“We know the UAE has been involved there in ways that the Saudis have not been involved. For example, the assassination campaigns, the secret prisons, the takeover of Socotra,” she added.

“And so, this latest escalation highlights its desires to have more of a long-term vision of control than the Saudis.”

We know the UAE has been involved there in ways that the Saudis have not been involved. For example, the assassination campaigns, the secret prisons, the takeover of Socotra

After all, the UAE is reorienting its strategy in the Horn of Africa, where it has faced challenges in recent years. In February, it announced the withdrawal from a military base in Eritrea, which it used as a launch pad for operations in Yemen.

Security concerns following Ethiopia’s conflict in the Tigray province likely prompted Abu Dhabi to relocate its military facilities to a more stable location.

The UAE has therefore reportedly upped its activities on the island of Socotra too, ever since STC forces seized the island in June 2020. In March, the director of Socotra’s port was sacked after he alleged that an Emirati weapons shipment was transferred to STC forces.

While the historic island of Socotra would enable the UAE to project military power regionally, it has also sought to exploit it.

Foreign tourists have increasingly been sighted on the island, without the Yemeni authorities’ permission, even though the island is still recognised as being under the authority of the Yemen government.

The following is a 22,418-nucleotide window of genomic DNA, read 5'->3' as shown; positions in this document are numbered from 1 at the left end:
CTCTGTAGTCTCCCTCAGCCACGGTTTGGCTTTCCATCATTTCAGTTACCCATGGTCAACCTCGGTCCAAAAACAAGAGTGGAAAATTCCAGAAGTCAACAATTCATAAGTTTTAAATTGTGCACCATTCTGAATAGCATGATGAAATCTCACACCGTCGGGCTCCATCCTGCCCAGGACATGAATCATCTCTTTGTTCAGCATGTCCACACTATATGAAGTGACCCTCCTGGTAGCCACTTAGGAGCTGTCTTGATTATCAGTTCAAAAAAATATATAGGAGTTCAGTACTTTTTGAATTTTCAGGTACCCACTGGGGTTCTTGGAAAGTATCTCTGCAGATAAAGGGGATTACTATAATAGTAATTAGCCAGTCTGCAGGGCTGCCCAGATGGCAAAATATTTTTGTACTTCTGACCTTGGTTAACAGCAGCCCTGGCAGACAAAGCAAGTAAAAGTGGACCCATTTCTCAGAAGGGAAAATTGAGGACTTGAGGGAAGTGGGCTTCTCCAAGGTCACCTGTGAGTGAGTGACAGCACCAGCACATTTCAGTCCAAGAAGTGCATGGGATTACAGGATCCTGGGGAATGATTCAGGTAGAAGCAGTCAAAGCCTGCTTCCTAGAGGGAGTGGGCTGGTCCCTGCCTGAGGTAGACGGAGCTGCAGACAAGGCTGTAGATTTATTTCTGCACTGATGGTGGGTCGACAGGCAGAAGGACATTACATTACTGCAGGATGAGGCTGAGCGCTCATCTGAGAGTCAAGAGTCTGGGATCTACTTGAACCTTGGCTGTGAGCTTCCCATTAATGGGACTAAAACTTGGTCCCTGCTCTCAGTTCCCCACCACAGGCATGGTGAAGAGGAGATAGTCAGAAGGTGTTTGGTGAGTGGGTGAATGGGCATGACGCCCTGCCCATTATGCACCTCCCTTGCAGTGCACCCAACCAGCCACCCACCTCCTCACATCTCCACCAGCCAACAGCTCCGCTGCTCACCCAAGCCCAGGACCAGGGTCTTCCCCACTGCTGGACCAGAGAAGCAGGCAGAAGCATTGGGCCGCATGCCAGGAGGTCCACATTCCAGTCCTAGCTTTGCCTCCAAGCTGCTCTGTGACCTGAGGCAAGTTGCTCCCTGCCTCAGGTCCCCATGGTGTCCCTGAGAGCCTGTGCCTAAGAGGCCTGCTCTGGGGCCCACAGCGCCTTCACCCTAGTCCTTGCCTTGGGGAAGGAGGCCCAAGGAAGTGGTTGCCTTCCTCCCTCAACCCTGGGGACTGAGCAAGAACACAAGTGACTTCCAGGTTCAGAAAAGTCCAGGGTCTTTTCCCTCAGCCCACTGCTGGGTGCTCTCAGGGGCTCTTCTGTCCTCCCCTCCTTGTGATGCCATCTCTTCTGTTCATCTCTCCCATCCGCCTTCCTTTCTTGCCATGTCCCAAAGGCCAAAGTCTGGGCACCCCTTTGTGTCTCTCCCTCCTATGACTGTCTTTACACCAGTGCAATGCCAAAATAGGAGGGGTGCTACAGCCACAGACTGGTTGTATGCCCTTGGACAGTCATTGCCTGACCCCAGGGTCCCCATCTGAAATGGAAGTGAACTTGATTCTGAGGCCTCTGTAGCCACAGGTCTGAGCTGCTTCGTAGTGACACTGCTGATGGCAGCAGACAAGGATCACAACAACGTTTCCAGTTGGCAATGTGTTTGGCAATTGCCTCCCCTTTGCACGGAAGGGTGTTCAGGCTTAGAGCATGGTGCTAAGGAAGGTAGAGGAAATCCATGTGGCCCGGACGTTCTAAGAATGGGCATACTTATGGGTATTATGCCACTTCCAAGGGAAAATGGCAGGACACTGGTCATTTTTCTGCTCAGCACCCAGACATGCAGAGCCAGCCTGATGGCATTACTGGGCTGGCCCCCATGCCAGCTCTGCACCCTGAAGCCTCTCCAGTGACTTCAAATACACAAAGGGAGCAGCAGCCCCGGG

Marib displaced [Getty]
Yemeni children are pictured at a camp for internally displaced people on the outskirts of the northern city of Marib, on 18 February 2021. [Getty]

In recent years, the UAE has operated tours to the island, which is usually hard to access. Some local sources and news agencies have also accused the UAE of allowing Israeli tourists on the island, following assertions that the UAE and Israel have cooperated to control the island since the September 2020 Abraham Accords, although this has not been confirmed elsewhere.

On 1 June, Emirati-backed STC militias reportedly stormed and expelled employees from the headquarters of the official Yemen News Agency (SABA News) in Aden, the temporary seat for Yemen’s government, although the STC has long dominated the city.

Despite the Riyadh Agreement finalised last December, which unified the UAE-backed STC and Riyadh-backed Hadi government, this indicates the UAE’s threats to Yemen’s unity are not yet over.

The UAE is reorienting its strategy in the Horn of Africa, where it has faced challenges in recent years

Arms and impunity

Like other Middle Eastern countries, the UAE has adopted a more cautious approach following Joe Biden’s electoral victory in the US presidential elections last November.

However, despite upping its actions in Yemen and its islands, Abu Dhabi has managed to avoid US criticism. Ultimately, the key aim is to keep Washington on its side, and this has apparently worked.